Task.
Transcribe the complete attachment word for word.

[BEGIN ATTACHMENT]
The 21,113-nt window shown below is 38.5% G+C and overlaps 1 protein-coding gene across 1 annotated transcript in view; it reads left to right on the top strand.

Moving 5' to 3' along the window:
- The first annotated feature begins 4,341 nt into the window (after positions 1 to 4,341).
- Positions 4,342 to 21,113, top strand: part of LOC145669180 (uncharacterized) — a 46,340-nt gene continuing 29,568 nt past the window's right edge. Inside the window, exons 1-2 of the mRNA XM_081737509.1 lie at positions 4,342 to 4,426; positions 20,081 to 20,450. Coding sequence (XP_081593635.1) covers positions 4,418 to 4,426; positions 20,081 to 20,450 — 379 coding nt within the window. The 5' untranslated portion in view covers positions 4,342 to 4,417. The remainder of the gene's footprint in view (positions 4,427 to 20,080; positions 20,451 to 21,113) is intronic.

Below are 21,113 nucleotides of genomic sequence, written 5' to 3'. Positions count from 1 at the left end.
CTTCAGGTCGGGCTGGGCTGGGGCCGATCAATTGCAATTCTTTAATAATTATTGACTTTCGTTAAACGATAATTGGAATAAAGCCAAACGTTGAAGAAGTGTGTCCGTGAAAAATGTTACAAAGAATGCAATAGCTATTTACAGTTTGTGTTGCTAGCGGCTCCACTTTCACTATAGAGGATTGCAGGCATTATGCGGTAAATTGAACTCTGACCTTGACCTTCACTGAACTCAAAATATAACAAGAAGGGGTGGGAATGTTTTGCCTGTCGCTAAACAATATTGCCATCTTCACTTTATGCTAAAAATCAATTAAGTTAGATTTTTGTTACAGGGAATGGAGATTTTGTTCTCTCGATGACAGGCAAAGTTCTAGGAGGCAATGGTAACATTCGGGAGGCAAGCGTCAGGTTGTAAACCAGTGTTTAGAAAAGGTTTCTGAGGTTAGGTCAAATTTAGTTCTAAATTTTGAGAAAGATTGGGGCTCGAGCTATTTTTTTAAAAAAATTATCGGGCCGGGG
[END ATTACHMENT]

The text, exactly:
The 21,113-nt window shown below is 38.5% G+C and overlaps 1 protein-coding gene across 1 annotated transcript in view; it reads left to right on the top strand.

Moving 5' to 3' along the window:
- The first annotated feature begins 4,341 nt into the window (after positions 1 to 4,341).
- Positions 4,342 to 21,113, top strand: part of LOC145669180 (uncharacterized) — a 46,340-nt gene continuing 29,568 nt past the window's right edge. Inside the window, exons 1-2 of the mRNA XM_081737509.1 lie at positions 4,342 to 4,426; positions 20,081 to 20,450. Coding sequence (XP_081593635.1) covers positions 4,418 to 4,426; positions 20,081 to 20,450 — 379 coding nt within the window. The 5' untranslated portion in view covers positions 4,342 to 4,417. The remainder of the gene's footprint in view (positions 4,427 to 20,080; positions 20,451 to 21,113) is intronic.

Below are 21,113 nucleotides of genomic sequence, written 5' to 3'. Positions count from 1 at the left end.
CTTCAGGTCGGGCTGGGCTGGGGCCGATCAATTGCAATTCTTTAATAATTATTGACTTTCGTTAAACGATAATTGGAATAAAGCCAAACGTTGAAGAAGTGTGTCCGTGAAAAATGTTACAAAGAATGCAATAGCTATTTACAGTTTGTGTTGCTAGCGGCTCCACTTTCACTATAGAGGATTGCAGGCATTATGCGGTAAATTGAACTCTGACCTTGACCTTCACTGAACTCAAAATATAACAAGAAGGGGTGGGAATGTTTTGCCTGTCGCTAAACAATATTGCCATCTTCACTTTATGCTAAAAATCAATTAAGTTAGATTTTTGTTACAGGGAATGGAGATTTTGTTCTCTCGATGACAGGCAAAGTTCTAGGAGGCAATGGTAACATTCGGGAGGCAAGCGTCAGGTTGTAAACCAGTGTTTAGAAAAGGTTTCTGAGGTTAGGTCAAATTTAGTTCTAAATTTTGAGAAAGATTGGGGCTCGAGCTATTTTTTTAAAAAAATTATCGGGCCGGGG